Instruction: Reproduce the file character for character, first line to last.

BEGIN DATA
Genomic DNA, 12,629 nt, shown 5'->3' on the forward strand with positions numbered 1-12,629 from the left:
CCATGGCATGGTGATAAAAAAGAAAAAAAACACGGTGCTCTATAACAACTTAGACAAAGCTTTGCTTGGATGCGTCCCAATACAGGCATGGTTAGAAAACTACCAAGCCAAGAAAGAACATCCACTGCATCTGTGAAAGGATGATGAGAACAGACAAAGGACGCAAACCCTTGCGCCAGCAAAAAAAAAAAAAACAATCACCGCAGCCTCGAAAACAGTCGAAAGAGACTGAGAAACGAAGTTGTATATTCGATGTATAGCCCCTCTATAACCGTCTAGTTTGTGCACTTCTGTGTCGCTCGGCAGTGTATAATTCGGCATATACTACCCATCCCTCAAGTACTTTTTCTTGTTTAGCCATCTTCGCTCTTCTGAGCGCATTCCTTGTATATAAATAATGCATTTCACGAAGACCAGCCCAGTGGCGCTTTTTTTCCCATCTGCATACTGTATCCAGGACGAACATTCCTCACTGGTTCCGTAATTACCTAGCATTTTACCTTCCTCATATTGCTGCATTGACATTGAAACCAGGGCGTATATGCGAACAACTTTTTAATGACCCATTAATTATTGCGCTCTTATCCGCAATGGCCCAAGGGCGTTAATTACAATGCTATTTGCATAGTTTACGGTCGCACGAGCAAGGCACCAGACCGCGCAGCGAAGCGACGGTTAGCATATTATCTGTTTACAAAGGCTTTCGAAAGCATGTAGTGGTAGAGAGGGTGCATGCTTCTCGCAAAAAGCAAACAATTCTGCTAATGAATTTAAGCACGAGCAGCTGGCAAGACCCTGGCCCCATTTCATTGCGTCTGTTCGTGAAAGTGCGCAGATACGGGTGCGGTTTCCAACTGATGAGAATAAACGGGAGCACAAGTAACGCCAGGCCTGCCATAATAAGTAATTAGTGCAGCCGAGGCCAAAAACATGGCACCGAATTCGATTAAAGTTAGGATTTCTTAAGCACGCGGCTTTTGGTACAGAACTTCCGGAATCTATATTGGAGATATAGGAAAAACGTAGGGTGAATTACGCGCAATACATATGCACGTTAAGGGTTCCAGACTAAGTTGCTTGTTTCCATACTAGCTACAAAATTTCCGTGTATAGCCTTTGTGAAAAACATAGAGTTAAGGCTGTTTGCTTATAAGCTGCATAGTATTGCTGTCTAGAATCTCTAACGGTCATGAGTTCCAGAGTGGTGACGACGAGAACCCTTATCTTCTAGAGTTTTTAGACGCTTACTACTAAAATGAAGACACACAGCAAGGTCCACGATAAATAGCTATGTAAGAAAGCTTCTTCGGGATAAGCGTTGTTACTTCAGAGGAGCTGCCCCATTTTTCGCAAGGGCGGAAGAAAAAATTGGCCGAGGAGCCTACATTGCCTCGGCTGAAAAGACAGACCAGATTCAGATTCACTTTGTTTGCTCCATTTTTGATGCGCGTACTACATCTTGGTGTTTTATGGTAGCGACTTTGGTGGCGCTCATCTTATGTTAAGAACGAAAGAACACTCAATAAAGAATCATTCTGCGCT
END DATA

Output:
Genomic DNA, 12,629 nt, shown 5'->3' on the forward strand with positions numbered 1-12,629 from the left:
CCATGGCATGGTGATAAAAAAGAAAAAAAACACGGTGCTCTATAACAACTTAGACAAAGCTTTGCTTGGATGCGTCCCAATACAGGCATGGTTAGAAAACTACCAAGCCAAGAAAGAACATCCACTGCATCTGTGAAAGGATGATGAGAACAGACAAAGGACGCAAACCCTTGCGCCAGCAAAAAAAAAAAAAACAATCACCGCAGCCTCGAAAACAGTCGAAAGAGACTGAGAAACGAAGTTGTATATTCGATGTATAGCCCCTCTATAACCGTCTAGTTTGTGCACTTCTGTGTCGCTCGGCAGTGTATAATTCGGCATATACTACCCATCCCTCAAGTACTTTTTCTTGTTTAGCCATCTTCGCTCTTCTGAGCGCATTCCTTGTATATAAATAATGCATTTCACGAAGACCAGCCCAGTGGCGCTTTTTTTCCCATCTGCATACTGTATCCAGGACGAACATTCCTCACTGGTTCCGTAATTACCTAGCATTTTACCTTCCTCATATTGCTGCATTGACATTGAAACCAGGGCGTATATGCGAACAACTTTTTAATGACCCATTAATTATTGCGCTCTTATCCGCAATGGCCCAAGGGCGTTAATTACAATGCTATTTGCATAGTTTACGGTCGCACGAGCAAGGCACCAGACCGCGCAGCGAAGCGACGGTTAGCATATTATCTGTTTACAAAGGCTTTCGAAAGCATGTAGTGGTAGAGAGGGTGCATGCTTCTCGCAAAAAGCAAACAATTCTGCTAATGAATTTAAGCACGAGCAGCTGGCAAGACCCTGGCCCCATTTCATTGCGTCTGTTCGTGAAAGTGCGCAGATACGGGTGCGGTTTCCAACTGATGAGAATAAACGGGAGCACAAGTAACGCCAGGCCTGCCATAATAAGTAATTAGTGCAGCCGAGGCCAAAAACATGGCACCGAATTCGATTAAAGTTAGGATTTCTTAAGCACGCGGCTTTTGGTACAGAACTTCCGGAATCTATATTGGAGATATAGGAAAAACGTAGGGTGAATTACGCGCAATACATATGCACGTTAAGGGTTCCAGACTAAGTTGCTTGTTTCCATACTAGCTACAAAATTTCCGTGTATAGCCTTTGTGAAAAACATAGAGTTAAGGCTGTTTGCTTATAAGCTGCATAGTATTGCTGTCTAGAATCTCTAACGGTCATGAGTTCCAGAGTGGTGACGACGAGAACCCTTATCTTCTAGAGTTTTTAGACGCTTACTACTAAAATGAAGACACACAGCAAGGTCCACGATAAATAGCTATGTAAGAAAGCTTCTTCGGGATAAGCGTTGTTACTTCAGAGGAGCTGCCCCATTTTTCGCAAGGGCGGAAGAAAAAATTGGCCGAGGAGCCTACATTGCCTCGGCTGAAAAGACAGACCAGATTCAGATTCACTTTGTTTGCTCCATTTTTGATGCGCGTACTACATCTTGGTGTTTTATGGTAGCGACTTTGGTGGCGCTCATCTTATGTTAAGAACGAAAGAACACTCAATAAAGAATCATTCTGCGCT